DOG TRAINER PLEASE!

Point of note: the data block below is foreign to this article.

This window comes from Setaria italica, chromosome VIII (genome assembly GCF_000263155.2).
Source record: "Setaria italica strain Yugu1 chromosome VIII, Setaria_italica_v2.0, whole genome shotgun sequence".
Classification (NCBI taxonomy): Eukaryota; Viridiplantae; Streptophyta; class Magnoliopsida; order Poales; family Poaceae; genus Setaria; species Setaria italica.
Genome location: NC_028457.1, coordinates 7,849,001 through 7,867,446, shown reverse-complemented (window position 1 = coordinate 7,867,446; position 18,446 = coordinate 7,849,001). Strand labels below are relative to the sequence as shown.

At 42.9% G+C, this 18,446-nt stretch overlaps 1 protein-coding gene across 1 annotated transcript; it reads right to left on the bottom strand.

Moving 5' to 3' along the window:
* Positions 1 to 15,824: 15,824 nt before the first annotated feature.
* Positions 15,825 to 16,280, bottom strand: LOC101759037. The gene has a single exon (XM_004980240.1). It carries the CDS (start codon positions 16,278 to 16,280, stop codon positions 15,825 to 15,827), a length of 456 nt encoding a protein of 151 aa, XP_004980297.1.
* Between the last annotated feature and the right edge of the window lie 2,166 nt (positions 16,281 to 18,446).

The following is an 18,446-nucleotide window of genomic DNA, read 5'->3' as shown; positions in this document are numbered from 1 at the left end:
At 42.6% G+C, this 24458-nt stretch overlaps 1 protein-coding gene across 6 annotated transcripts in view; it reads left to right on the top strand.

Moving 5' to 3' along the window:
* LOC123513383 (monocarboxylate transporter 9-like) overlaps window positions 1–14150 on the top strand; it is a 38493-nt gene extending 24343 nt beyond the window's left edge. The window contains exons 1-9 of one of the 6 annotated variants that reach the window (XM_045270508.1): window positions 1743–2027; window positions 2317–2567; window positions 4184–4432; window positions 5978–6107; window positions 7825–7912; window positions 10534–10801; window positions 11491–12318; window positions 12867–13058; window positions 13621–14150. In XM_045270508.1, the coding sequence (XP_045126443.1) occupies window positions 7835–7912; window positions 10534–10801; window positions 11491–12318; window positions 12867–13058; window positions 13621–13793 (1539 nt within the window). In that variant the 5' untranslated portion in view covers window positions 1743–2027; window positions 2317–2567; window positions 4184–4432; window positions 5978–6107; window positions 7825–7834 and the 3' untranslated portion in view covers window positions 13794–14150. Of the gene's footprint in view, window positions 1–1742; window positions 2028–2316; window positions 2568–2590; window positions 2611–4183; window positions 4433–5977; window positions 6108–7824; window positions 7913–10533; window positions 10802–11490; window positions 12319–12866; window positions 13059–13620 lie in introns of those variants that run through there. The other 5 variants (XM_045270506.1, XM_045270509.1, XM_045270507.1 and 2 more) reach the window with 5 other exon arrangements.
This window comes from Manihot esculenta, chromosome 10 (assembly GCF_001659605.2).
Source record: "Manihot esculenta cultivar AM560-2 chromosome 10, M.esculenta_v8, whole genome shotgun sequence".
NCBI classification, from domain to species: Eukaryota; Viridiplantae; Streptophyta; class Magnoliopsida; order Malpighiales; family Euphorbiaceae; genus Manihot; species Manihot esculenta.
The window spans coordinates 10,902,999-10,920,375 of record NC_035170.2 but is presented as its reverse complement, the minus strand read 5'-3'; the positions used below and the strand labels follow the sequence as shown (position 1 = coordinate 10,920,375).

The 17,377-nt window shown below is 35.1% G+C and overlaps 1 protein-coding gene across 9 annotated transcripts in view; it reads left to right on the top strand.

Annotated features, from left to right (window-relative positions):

On the weekends, my boyfriend's teenagers came and stayed with us and the daughter would bring along her Yorkshire Terrier. At first I thought he was cute, then after a couple of months of living there, I noticed a pattern - there was dog excrement and urine in the house and no one ever put a leash on the dog and walked him. I've never owned a dog - on purpose, because one thing I know about dogs is that they need to be walked. A couple of weeks before I started my chemotherapy treatments I asked for change. My boyfriend was only willing to go as far as rolling up the Asian rug splattered with dog stains and throwing it out. Every time I mentioned the canine being walked or trained, he'd reply with "Yorkshires are just hard to train!" I wasn't satisfied with that answer and suggested we get a dog trainer, which was met with hostility. It was difficult for me to understand how it was acceptable to live this way; I felt like I was living in trailer trash, although the house was very nice. The chemotherapy started and my veins were being pumped with poison and steroids. More arguments ensued over this little yipper. My boyfriend didn't want to ask his teenage daughter to get off the couch and be accountable for her pet. I became more stressed when the weekends approached because it seemed that it was me against the un-housebroken dog, so I left on a few chemo weekends - I could not bear another quarrel about dog shit. I had a tumor in my breast, and the last thing I wanted to waste my energy on was trying to convince my boyfriend to maintain a sanitary environment. I soon realized it wasn't about the dog, it was about the girlfriend moving in and asking for a dynamic to change. This is where the red flag started waving, but I've been too busy trying to save my life to make any drastic changes.